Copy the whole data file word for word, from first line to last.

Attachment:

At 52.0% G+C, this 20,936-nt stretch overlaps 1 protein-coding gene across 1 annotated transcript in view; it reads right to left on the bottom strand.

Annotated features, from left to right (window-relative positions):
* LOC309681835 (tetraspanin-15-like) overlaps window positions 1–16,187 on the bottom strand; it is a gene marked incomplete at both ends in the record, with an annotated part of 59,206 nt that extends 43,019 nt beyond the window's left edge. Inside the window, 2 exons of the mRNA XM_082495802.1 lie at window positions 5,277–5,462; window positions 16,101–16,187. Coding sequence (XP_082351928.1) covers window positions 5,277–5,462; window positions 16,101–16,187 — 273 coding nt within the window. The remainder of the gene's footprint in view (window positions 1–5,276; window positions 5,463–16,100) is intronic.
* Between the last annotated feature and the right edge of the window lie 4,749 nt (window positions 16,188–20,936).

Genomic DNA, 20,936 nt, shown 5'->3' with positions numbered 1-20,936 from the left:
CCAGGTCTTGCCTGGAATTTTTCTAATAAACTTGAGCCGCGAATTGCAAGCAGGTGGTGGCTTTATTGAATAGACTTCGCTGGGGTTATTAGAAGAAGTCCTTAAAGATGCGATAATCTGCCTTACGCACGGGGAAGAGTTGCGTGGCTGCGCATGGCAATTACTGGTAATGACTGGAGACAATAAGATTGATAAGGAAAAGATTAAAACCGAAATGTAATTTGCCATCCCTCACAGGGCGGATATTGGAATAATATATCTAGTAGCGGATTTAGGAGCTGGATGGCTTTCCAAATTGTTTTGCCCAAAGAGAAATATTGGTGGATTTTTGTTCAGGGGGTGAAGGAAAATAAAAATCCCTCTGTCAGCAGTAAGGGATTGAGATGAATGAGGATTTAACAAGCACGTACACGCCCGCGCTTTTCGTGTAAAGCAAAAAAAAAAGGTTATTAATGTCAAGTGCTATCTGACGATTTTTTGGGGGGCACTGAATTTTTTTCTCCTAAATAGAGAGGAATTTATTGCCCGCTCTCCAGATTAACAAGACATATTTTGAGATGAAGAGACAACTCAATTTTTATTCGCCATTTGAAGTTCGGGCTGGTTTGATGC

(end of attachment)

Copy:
At 52.0% G+C, this 20,936-nt stretch overlaps 1 protein-coding gene across 1 annotated transcript in view; it reads right to left on the bottom strand.

Annotated features, from left to right (window-relative positions):
* LOC309681835 (tetraspanin-15-like) overlaps window positions 1–16,187 on the bottom strand; it is a gene marked incomplete at both ends in the record, with an annotated part of 59,206 nt that extends 43,019 nt beyond the window's left edge. Inside the window, 2 exons of the mRNA XM_082495802.1 lie at window positions 5,277–5,462; window positions 16,101–16,187. Coding sequence (XP_082351928.1) covers window positions 5,277–5,462; window positions 16,101–16,187 — 273 coding nt within the window. The remainder of the gene's footprint in view (window positions 1–5,276; window positions 5,463–16,100) is intronic.
* Between the last annotated feature and the right edge of the window lie 4,749 nt (window positions 16,188–20,936).

Genomic DNA, 20,936 nt, shown 5'->3' with positions numbered 1-20,936 from the left:
CCAGGTCTTGCCTGGAATTTTTCTAATAAACTTGAGCCGCGAATTGCAAGCAGGTGGTGGCTTTATTGAATAGACTTCGCTGGGGTTATTAGAAGAAGTCCTTAAAGATGCGATAATCTGCCTTACGCACGGGGAAGAGTTGCGTGGCTGCGCATGGCAATTACTGGTAATGACTGGAGACAATAAGATTGATAAGGAAAAGATTAAAACCGAAATGTAATTTGCCATCCCTCACAGGGCGGATATTGGAATAATATATCTAGTAGCGGATTTAGGAGCTGGATGGCTTTCCAAATTGTTTTGCCCAAAGAGAAATATTGGTGGATTTTTGTTCAGGGGGTGAAGGAAAATAAAAATCCCTCTGTCAGCAGTAAGGGATTGAGATGAATGAGGATTTAACAAGCACGTACACGCCCGCGCTTTTCGTGTAAAGCAAAAAAAAAAGGTTATTAATGTCAAGTGCTATCTGACGATTTTTTGGGGGGCACTGAATTTTTTTCTCCTAAATAGAGAGGAATTTATTGCCCGCTCTCCAGATTAACAAGACATATTTTGAGATGAAGAGACAACTCAATTTTTATTCGCCATTTGAAGTTCGGGCTGGTTTGATGC